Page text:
But some speakers pay attention to WHAT they will say to the neglect of HOW they say it.  In fact, some speakers have consistently neglected the development of greater speaking skill and even criticize good speaking and good speakers AS IF those speakers are less serious about their content than the less-than-stellar speaker.  That’s too bad. 
Speaking prowess is more important than one may think.  Don’t take that to mean that HOW WELL we speak is “more important” than what we say… but it’s naive to neglect your speaking and to underestimate the importance of skill.
Preparing to Speak
Lots of preachers, teachers, and speakers of all types spend a dozen or two dozen hours of preparation for their talk, only to spend all or nearly all of it on the CONTENT (exegesis, outline, etc.) without spending much on technique or method.  Why is that?
A book I was reading on speaking a while back reported that 93% of our impact in speaking is related to the EMOTION-PASSION and PROWESS of the speaker.  Having said that, while the “raw material” itself is crucial and all-important, that content may or may not be heard and hindered by the listener if the speaker cannot deliver the goods so it can be heard and received, then applied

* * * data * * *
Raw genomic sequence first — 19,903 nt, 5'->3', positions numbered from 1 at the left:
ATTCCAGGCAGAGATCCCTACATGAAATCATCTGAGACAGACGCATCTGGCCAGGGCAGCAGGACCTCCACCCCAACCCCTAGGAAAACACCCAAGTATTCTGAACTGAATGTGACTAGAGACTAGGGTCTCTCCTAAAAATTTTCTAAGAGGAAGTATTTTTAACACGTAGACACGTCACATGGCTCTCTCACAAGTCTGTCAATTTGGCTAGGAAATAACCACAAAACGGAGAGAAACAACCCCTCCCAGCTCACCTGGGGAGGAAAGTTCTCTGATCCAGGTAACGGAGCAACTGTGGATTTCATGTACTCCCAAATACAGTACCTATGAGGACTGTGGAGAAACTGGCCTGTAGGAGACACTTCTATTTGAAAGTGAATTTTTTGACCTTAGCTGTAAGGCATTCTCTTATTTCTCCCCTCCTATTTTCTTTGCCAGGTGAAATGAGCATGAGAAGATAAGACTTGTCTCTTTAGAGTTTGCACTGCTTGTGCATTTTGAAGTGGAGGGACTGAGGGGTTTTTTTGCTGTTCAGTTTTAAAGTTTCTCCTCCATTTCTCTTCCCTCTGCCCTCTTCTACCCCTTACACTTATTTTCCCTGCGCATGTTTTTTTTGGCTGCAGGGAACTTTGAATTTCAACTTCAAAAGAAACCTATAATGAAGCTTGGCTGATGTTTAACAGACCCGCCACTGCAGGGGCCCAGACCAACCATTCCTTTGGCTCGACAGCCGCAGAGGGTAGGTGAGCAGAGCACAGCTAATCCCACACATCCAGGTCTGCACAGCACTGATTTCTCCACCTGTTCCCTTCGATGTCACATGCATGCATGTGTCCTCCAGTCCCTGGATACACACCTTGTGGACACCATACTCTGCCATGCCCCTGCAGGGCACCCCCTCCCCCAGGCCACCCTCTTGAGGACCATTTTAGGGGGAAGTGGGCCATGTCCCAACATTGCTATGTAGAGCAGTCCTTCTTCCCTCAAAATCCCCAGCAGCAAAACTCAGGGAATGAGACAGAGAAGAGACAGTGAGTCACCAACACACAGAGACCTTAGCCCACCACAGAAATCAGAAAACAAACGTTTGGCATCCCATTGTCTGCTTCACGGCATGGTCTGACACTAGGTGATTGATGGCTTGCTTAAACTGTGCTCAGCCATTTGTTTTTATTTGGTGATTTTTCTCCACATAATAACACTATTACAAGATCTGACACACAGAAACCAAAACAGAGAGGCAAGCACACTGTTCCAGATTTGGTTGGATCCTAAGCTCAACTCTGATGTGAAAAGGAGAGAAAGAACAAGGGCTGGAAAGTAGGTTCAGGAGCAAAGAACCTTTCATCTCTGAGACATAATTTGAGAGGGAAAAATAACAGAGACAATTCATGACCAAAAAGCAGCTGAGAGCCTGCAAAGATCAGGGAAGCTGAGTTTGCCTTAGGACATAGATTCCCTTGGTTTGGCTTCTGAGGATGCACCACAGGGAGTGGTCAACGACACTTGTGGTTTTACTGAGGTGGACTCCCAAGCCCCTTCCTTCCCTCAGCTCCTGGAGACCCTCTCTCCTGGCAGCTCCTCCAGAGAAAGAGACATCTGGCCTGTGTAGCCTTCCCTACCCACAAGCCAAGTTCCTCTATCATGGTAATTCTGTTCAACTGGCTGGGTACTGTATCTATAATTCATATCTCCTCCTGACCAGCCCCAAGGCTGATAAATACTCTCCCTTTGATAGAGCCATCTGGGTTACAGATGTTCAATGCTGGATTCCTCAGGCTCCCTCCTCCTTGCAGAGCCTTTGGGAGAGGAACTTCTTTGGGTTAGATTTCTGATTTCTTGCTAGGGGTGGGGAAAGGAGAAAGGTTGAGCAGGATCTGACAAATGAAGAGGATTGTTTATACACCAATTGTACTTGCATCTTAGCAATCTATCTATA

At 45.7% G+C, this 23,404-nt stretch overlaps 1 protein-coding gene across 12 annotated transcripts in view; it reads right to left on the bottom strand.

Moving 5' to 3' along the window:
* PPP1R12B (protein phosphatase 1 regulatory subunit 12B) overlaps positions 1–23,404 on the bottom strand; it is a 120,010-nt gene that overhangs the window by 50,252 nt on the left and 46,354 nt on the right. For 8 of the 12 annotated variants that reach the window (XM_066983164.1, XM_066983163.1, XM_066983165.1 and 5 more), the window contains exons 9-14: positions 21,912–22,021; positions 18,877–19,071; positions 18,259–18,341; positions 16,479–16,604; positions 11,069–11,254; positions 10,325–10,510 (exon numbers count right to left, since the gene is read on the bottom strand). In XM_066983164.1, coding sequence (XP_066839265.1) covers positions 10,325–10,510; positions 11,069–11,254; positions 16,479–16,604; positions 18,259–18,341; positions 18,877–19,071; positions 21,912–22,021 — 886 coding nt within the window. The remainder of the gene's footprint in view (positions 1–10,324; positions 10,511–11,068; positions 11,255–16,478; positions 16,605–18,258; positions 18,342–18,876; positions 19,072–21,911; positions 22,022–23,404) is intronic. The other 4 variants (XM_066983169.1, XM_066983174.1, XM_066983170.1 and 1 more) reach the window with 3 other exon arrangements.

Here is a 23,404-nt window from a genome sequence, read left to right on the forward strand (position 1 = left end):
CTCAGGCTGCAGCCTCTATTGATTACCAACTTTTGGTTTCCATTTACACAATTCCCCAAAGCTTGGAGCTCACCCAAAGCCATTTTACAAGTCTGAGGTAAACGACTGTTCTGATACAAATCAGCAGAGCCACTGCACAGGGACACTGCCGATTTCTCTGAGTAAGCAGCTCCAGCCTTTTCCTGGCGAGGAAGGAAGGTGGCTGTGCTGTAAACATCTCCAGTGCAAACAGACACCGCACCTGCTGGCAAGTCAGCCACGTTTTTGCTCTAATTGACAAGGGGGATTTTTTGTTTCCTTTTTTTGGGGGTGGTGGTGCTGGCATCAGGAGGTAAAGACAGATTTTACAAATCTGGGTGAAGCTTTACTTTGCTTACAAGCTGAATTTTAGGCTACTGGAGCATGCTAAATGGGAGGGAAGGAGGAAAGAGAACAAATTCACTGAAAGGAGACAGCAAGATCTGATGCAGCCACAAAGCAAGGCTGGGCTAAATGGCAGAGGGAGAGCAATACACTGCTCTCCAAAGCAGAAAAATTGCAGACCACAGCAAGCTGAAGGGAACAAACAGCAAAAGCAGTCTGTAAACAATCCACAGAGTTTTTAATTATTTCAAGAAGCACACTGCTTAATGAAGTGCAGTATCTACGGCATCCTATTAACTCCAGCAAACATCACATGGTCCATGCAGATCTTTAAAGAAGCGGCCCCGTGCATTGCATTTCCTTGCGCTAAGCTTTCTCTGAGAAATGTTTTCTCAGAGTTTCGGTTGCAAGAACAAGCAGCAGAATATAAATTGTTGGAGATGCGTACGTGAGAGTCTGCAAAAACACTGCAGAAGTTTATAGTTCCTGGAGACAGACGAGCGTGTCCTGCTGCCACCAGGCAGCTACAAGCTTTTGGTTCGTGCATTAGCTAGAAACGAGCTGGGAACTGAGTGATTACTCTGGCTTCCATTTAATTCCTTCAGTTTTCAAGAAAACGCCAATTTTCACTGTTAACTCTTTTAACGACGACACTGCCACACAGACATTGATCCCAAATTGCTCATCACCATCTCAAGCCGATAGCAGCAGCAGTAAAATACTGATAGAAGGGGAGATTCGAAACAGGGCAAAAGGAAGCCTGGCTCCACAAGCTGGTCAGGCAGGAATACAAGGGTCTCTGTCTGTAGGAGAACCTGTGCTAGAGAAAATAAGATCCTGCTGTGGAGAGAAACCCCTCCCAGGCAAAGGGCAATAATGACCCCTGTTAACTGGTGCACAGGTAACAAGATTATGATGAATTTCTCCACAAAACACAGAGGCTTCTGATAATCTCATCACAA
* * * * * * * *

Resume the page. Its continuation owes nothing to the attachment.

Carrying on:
The truth is that a speaker simply doesn’ t have 10 or 20 minutes to sell the audience.  In fact, you don’t have even 5 minutes.  Your  first impression is made in seconds, not minutes.  So to command an audience, you need to sell your stuff up front– hook the listener quickly, then bring the bacon.